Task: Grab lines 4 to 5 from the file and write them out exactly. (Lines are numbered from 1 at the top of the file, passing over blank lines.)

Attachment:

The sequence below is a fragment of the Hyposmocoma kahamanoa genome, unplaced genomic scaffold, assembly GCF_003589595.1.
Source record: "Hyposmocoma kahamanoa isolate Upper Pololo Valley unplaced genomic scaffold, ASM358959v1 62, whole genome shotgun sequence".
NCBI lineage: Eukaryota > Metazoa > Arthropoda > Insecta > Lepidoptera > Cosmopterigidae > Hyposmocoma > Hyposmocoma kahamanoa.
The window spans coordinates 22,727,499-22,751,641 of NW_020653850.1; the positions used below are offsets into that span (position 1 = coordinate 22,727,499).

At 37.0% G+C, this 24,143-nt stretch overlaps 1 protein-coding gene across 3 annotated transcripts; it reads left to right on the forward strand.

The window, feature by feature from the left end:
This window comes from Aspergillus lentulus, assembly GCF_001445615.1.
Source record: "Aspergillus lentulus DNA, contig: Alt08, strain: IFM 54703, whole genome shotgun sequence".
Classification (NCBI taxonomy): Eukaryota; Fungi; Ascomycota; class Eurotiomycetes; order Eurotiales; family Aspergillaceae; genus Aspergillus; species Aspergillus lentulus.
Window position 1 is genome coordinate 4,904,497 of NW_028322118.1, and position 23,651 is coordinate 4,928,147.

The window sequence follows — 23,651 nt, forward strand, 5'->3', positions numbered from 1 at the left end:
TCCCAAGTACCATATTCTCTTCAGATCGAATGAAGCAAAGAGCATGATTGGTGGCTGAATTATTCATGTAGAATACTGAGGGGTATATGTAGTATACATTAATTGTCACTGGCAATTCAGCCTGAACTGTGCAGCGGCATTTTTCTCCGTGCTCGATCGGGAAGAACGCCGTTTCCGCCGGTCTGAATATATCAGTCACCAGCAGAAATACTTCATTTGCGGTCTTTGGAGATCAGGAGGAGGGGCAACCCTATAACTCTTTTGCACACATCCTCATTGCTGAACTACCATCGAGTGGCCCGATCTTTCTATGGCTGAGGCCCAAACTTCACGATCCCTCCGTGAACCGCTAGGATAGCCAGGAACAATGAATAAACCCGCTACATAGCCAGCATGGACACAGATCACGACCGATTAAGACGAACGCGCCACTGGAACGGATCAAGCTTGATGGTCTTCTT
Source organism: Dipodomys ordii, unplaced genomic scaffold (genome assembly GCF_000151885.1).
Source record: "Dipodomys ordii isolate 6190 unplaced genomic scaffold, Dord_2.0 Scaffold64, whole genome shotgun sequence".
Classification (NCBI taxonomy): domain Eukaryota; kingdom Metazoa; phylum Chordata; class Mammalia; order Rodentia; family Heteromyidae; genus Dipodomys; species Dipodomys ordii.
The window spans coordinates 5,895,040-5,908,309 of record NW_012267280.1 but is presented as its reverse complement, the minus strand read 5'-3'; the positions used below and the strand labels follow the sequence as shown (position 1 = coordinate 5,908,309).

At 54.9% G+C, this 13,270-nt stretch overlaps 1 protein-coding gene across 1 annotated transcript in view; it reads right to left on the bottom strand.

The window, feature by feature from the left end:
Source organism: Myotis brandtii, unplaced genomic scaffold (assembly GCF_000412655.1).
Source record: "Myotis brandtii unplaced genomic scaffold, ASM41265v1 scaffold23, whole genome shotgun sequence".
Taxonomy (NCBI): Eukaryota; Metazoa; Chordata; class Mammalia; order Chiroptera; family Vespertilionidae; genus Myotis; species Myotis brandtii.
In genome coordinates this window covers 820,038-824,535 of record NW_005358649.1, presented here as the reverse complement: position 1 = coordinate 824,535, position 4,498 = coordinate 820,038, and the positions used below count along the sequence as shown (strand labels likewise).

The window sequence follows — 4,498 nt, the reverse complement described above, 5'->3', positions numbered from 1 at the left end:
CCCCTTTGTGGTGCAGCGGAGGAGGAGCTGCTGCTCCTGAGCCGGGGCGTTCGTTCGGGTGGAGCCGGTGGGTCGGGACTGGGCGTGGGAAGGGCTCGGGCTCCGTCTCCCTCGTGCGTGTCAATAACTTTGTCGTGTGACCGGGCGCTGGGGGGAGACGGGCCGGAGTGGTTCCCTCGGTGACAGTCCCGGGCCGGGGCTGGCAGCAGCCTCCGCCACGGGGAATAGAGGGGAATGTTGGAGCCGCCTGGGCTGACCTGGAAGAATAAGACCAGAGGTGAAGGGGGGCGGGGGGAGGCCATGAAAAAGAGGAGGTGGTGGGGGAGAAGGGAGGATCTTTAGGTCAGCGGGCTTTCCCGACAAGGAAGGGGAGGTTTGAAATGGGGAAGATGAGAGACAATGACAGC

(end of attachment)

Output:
The window spans coordinates 22,727,499-22,751,641 of NW_020653850.1; the positions used below are offsets into that span (position 1 = coordinate 22,727,499).

At 37.0% G+C, this 24,143-nt stretch overlaps 1 protein-coding gene across 3 annotated transcripts; it reads left to right on the forward strand.